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Rigging lights to a drop ceiling


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#1 Alex Hall

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Posted 26 January 2009 - 06:13 PM

What is the best way to rig small lights (250w) to a drop ceiling?
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#2 Kevin Zanit

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Posted 26 January 2009 - 06:16 PM

It has been talked about here before, so try a search for more detailed info and safety considerations.

For a light as small as a 250, a drop ceiling hanger would be a real good choice. Its a piece of grip hardware designed to fit onto the slats of a drop ceiling and gives you a baby pin to mount from.

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#3 Alex Hall

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Posted 26 January 2009 - 06:27 PM

Thanks Kevin
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#4 Daniel Wallens

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Posted 26 January 2009 - 06:31 PM

Also called a scissor clip:

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Make sure to use a safety, either out of aircraft cable, trick line or similar.
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#5 Jamie Metzger

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Posted 26 January 2009 - 06:47 PM

Nail in Baby plat would work. If you are using a 250w light on zipcord, you can staplegun the cord to the ceiling. Just use a long staple and make sure it doesn't go through the wire, just over it.
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#6 Bob Hayes

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Posted 27 January 2009 - 09:01 AM

Take a small thin board attatch a baby plate to it. Remove a tile, slide the board up above the ceiling, and rest it over several tiles. This will distribute the weight. If you have enough room you can set the light uo into the ceiling so it doesn't appear in your shot.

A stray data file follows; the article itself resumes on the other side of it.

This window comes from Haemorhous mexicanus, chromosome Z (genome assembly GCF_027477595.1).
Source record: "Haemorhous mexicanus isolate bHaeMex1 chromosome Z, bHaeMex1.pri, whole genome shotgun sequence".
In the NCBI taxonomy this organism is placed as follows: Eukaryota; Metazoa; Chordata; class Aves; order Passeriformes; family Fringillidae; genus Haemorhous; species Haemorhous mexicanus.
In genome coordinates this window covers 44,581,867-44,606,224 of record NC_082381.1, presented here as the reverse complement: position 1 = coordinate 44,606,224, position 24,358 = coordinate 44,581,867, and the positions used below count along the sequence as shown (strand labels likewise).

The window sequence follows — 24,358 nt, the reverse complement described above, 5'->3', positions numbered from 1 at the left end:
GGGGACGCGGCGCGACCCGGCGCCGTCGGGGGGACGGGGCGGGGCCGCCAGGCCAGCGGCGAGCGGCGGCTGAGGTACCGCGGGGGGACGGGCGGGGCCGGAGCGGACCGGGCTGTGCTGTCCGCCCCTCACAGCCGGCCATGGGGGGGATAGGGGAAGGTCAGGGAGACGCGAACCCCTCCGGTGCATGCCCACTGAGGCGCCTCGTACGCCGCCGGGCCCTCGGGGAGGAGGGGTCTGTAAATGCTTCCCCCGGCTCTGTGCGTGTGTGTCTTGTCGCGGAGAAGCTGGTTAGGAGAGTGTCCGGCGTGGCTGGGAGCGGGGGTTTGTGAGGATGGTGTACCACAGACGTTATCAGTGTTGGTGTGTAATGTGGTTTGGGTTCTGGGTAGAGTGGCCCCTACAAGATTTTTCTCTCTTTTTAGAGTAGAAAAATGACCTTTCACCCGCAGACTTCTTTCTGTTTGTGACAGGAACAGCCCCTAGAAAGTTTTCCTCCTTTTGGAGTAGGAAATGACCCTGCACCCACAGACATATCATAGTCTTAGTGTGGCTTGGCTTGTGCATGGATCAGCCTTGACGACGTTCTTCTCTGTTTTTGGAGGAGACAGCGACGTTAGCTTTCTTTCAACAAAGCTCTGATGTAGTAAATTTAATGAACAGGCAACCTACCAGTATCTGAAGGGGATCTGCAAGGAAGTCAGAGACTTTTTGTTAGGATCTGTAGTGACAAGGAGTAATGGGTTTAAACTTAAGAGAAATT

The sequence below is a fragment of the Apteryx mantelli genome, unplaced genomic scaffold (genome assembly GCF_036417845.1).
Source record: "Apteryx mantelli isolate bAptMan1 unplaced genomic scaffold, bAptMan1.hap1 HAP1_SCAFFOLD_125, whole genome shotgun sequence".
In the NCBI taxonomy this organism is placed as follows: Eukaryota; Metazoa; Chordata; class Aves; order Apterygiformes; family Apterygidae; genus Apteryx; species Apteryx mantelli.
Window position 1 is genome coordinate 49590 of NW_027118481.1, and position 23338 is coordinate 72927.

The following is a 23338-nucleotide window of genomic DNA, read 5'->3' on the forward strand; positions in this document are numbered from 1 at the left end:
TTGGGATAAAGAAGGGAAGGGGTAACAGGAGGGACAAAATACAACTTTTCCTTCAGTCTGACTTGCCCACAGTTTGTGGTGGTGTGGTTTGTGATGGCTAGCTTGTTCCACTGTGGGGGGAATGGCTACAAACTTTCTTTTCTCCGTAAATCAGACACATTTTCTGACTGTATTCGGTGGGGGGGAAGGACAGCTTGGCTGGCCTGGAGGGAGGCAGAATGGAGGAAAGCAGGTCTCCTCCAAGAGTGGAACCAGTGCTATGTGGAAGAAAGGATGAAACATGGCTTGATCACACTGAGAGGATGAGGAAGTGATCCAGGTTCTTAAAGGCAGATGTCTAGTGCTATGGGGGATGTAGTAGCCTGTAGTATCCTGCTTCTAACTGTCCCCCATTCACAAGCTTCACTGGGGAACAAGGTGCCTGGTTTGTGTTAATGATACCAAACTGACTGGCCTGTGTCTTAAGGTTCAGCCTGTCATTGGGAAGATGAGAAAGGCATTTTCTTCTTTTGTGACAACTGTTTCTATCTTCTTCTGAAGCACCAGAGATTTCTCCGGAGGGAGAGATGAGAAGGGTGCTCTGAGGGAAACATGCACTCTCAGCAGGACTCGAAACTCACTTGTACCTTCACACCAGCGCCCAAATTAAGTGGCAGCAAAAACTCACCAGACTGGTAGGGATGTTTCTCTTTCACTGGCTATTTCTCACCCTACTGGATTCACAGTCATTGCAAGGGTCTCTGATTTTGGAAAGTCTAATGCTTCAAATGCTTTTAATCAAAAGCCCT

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#7 Walter Graff

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Posted 27 January 2009 - 09:22 AM

Here is a tip! First remove a tile and carefully inspect the hanging system of the grid. Normally only aluminum wire is used to hang the grid and the wire is only twisted once around a eye hole so it can only support the weight of the grid and lightweight tile. If it looks secure, then the next step is to pull on a crossbeam and see if their is give. If it feels flimsy, you will need extra support. I can not tell you how many times I have seen small scissor clipped lights take down an entire grid of floating ceiling. That becomes a problem. And the strange thing is it always takes down every least tile. You don't want that. So I would suggest you only hang the lights near parts of the grid that are supported directly to the ceiling and then check to see how the grid is attached making sure there is more than a simple hook in the aluminum cable that supports the ceiling. Many times I will require my guys to run our own safety cable to the floor slab above and then to the grid offering additional support guaranteeing me that I will not pull down a ceiling. Remember that a light alone may not weigh much, but connect it to a cable and snake that cable along the ceiling and do it with two or three lights and you are adding 50 pounds to a drop ceiling and as I said (I've installed quite a few so know the procedure) they are normally not hung to support much more than the tiles they hold. Also only hang a clip to the long crossbeams and not the short cut frame. In other words we hang a drop ceiling by cutting long channels that go fomr one wall to another. Then we use small crossbeams to make the square grid. You'd be better to make sure you are attaching to the long uninterrupted channel than to the short crossbeam channels which are only held in with a stub and can break free far easier. Also all fixtures must be safetied not to the ceiling grid but something either attached to the ceiling slab or pipes, etc that have far more independent support than the drop ceiling. In a number of cases where I saw drop ceilings get pulled down it was because a fixture came off a stud and the safety pulled on the drop ceiling grid that cascaded with the fixture and the fixtures cable causing the collapse.
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Glidecam

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Visual Products

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Technodolly

CineTape

Opal

Tai Audio

Metropolis Post